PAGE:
Here they are requested to drink a cup of tea with the master. They are to become full-fledged students of the master. The master himself pours the tea, but if any of them drink it they are immediately told to leave. The rationale for this abrupt dismissal is that by permitting the master to serve them, they have reduced his role to one of a servant, thus implying that they know more than the master. The correct etiquette is to approach the altar of the ancestors and pour the tea out in three smooth strokes saying, “I honor the ancestors and the master before me and the masters whom I do not know, but who have contributed to the knowledge of all mankind.” Next, the student should refill his cup and say, “Having honored the masters before my time, I now honor the present master whom I hope I am worthy to serve.” If the master is satisfied, he then drinks his tea and the survivors become full-fledged pupils.

As generations passed, the etiquettes changed, and the master would not accept new pupils unless an experienced student at the school first recommended them. Even though these new students were put to a lot of similar tests, the master was further ensured that the student would be worthy, knowing that an experienced student would not be likely to choose an unworthy candidate to bring before his master. For, if the would-be student proved himself unworthy, then disgrace would be brought upon the experienced student that recommended him.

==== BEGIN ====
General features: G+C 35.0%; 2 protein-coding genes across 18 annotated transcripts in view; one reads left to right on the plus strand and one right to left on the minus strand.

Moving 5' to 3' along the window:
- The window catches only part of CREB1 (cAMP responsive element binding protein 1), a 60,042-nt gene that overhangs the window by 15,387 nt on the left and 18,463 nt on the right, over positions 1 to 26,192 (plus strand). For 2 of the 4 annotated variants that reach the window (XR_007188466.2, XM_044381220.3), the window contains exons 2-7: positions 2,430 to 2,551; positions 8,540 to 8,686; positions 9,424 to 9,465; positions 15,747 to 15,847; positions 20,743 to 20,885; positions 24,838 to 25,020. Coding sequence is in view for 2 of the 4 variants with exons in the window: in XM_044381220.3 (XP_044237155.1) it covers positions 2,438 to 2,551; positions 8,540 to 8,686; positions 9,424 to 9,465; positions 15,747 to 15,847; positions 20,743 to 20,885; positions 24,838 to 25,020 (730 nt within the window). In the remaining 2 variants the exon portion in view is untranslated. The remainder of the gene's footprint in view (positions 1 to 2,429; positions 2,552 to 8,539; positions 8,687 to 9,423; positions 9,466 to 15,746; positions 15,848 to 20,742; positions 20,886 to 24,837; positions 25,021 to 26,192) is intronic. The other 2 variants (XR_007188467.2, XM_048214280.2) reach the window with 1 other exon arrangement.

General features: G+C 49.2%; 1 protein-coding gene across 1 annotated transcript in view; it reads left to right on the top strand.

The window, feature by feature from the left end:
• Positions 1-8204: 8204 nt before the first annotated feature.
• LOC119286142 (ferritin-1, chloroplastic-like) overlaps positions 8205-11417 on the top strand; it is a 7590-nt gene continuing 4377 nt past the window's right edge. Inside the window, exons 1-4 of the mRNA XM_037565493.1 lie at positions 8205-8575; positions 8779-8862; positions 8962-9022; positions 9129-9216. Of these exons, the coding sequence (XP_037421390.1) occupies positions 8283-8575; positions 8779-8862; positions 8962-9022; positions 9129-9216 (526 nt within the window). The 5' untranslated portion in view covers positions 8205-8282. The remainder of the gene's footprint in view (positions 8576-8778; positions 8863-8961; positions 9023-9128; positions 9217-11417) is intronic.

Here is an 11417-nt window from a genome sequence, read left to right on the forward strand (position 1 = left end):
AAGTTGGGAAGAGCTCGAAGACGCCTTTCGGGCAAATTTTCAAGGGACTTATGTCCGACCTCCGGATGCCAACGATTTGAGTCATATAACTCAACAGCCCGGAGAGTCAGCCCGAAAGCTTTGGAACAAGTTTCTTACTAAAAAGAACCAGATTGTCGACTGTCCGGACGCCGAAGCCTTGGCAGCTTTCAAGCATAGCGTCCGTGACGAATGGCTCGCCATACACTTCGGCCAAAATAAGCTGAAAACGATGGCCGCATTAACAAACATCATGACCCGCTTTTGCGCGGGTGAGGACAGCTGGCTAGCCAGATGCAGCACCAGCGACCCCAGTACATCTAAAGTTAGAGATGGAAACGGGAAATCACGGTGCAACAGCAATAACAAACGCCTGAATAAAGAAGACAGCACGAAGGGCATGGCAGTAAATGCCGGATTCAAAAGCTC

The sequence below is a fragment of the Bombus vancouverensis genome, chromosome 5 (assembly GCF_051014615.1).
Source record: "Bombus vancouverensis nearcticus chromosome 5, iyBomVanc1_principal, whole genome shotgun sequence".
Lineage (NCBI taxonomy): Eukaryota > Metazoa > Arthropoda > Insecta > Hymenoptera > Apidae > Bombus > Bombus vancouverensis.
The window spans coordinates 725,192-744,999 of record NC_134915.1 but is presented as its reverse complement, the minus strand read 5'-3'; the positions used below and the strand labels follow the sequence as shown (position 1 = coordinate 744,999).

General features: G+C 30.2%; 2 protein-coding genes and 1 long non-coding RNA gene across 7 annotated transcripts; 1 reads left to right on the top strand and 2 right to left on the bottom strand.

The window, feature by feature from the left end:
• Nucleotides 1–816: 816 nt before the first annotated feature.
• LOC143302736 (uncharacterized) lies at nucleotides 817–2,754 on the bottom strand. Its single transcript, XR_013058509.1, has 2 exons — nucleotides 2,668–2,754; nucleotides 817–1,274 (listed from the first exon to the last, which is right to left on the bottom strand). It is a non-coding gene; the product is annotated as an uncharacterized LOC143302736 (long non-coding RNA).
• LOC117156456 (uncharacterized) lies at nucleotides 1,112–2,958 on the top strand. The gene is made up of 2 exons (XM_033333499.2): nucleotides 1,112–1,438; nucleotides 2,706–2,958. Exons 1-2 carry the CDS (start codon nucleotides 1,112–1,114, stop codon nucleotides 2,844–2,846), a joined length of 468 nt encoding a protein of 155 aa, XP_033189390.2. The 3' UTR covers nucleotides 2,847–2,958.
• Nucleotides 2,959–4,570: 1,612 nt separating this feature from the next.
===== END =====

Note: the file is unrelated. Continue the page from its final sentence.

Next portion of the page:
Today, it is not as difficult to become a student in the martial arts. However, there are still embedded in the Chinese martial arts systems guarantees that certain information will not be imparted unto undedicated and less than loyal and/or less than worthy students. The responsibility of holding this information is great for those who keep it. It would be unfortunate if someone were to use that information in order to harm and take from others that which is not theirs, or to use it just for their own amusement at having the ability to do so. To do so would be to create havoc and chaos, which is not the goal of a sincere martial artist.

Although the checks and balances are well in place here at our school, it is still desirable for us to thrive and flourish in order to share this knowledge with others in our community. To do so makes our community stronger. Through the study of martial arts, stronger families, stronger communities, and stronger cities are developed. The more people who have the ability to defend themselves, the safer our communities eventually become. The more people who have the confidence to share their views and ideas, the better our community flourishes due to minds working together. This does not even take into account the camaraderie developed by working together. These are just some of the effects that happen when we share our knowledge; not even delving into the self-growth that the martial arts is known to develop.